"The Emperor of All Maladies" is a magnificently written "biography" of cancer--from its origins to the epic battle to cure, control, and conquer it. Riveting and magisterial, the book provides a fascinating glimpse into the future of cancer treatments and offers a bold new perspective on the way the human body has been observed and understood for ...
"The Emperor of All Maladies" is a magnificently written "biography" of cancer--from its origins to the epic battle to cure, control, and conquer it. Riveting and magisterial, the book provides a fascinating glimpse into the future of cancer treatments and offers a bold new perspective on the way the human body has been observed and understood for millennia. Photos.
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Thorndike Press, Waterville, ME
Large Print ed. Large type / large print.
Publishers Weekly, 2010-09-27 Mukherjee's debut book is a sweeping epic of obsession, brilliant researchers, dramatic new treatments, euphoric success and tragic failure, and the relentless battle by scientists and patients alike against an equally relentless, wily, and elusive enemy. From the first chemotherapy developed from textile dyes to the possibilities emerging from our understanding of cancer cells, Mukherjee shapes a massive amount of history into a coherent story with a roller-coaster trajectory: the discovery of a new treatment-surgery, radiation, chemotherapy-followed by the notion that if a little is good, more must be better, ending in disfiguring radical mastectomy and multidrug chemo so toxic the treatment ended up being almost worse than the disease. The first part of the book is driven by the obsession of Sidney Farber and philanthropist Mary Lasker to find a unitary cure for all cancers. (Farber developed the first successful chemotherapy for childhood leukemia.) The last and most exciting part is driven by the race of brilliant, maverick scientists to understand how cells become cancerous. Each new discovery was small, but as Mukherjee, a Columbia professor of medicine, writes, "Incremental advances can add up to transformative changes." Mukherjee's formidable intelligence and compassion produce a stunning account of the effort to disrobe the "emperor of maladies." (Nov.) (c) Copyright PWxyz, LLC. All rights reserved.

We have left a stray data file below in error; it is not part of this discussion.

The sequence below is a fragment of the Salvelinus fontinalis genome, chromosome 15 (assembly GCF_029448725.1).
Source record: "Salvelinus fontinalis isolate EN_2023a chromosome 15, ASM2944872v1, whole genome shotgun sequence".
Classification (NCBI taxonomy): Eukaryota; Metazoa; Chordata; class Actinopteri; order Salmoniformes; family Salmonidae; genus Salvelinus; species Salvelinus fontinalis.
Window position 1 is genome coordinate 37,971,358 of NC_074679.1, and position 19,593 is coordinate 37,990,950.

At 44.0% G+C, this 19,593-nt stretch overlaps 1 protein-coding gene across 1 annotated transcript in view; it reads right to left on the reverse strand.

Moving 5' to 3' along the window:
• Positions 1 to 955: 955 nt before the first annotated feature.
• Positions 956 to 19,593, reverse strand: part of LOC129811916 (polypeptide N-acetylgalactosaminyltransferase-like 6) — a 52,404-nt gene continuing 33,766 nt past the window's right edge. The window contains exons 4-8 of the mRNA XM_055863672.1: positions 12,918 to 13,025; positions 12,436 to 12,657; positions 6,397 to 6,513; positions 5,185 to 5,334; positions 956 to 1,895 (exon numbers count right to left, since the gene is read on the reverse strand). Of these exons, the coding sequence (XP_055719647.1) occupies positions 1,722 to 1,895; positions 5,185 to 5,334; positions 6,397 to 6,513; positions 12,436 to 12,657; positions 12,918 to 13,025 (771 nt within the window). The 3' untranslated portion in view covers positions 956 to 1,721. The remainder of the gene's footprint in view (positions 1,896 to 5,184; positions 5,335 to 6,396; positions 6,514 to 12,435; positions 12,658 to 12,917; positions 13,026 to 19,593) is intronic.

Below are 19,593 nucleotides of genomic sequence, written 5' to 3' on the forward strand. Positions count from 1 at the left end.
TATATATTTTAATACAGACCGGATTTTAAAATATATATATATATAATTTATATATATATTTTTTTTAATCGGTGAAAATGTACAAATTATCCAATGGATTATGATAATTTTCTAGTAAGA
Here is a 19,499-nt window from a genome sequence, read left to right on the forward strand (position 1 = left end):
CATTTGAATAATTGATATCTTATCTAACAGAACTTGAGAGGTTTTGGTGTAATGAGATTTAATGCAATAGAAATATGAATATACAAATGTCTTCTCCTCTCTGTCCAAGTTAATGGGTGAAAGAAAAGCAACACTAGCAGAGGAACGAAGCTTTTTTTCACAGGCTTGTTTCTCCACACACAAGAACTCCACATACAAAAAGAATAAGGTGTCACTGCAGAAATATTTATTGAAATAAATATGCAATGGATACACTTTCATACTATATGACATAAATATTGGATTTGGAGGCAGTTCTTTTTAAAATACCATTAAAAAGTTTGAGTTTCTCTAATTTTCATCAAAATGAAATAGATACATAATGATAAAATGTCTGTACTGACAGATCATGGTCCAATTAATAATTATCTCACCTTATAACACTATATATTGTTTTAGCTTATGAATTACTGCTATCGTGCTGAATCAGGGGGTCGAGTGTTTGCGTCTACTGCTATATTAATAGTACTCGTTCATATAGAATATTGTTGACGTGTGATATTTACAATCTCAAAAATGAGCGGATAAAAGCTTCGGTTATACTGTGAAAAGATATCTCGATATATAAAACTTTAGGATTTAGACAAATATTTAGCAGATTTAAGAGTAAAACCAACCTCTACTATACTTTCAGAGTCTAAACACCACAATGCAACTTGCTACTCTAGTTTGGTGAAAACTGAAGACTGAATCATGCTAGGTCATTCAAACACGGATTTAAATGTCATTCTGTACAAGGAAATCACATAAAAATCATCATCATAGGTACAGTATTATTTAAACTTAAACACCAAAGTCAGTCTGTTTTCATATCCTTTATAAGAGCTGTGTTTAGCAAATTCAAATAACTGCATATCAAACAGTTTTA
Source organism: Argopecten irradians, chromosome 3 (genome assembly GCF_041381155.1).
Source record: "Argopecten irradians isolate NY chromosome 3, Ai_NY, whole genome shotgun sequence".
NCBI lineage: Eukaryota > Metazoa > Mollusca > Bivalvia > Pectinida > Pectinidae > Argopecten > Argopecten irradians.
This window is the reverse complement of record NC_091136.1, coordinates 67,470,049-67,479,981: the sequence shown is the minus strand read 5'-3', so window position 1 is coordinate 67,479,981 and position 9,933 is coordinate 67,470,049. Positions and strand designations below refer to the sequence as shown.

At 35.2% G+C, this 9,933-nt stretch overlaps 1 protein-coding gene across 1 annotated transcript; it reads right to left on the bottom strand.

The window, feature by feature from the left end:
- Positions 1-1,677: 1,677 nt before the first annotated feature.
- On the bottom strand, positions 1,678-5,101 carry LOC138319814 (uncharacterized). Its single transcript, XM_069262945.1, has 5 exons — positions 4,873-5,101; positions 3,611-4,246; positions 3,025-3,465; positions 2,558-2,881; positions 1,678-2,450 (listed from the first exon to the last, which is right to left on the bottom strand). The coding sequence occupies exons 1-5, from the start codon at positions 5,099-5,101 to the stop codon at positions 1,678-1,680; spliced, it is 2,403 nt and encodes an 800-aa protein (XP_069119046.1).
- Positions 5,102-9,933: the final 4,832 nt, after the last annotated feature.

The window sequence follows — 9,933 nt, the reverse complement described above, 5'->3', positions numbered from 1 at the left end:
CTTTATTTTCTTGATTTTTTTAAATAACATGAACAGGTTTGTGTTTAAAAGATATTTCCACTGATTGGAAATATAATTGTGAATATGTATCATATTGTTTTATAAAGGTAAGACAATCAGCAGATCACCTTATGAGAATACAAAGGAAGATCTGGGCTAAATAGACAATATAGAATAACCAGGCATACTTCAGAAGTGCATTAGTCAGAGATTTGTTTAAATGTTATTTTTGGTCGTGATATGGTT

Publishers Weekly, 2011-02-07 Mukherjee's magisterial history of cancer research is poorly served by Stephen Hoye's impersonal, tone-deaf narration. Mukherjee is a practicing oncologist, and his is a deeply personal account, replete with stories of his own patients and practice, that begs for an intimate reading. But Hoye is pedantic, dry, stentorian-everything that this book isn't-and his newscaster's delivery cannot convey the author's compassion for his patients or the suspense and thrill of scientific discovery that the book so brilliantly describes. A Scribner hardcover. (Nov.) (c) Copyright PWxyz, LLC. All rights reserved.
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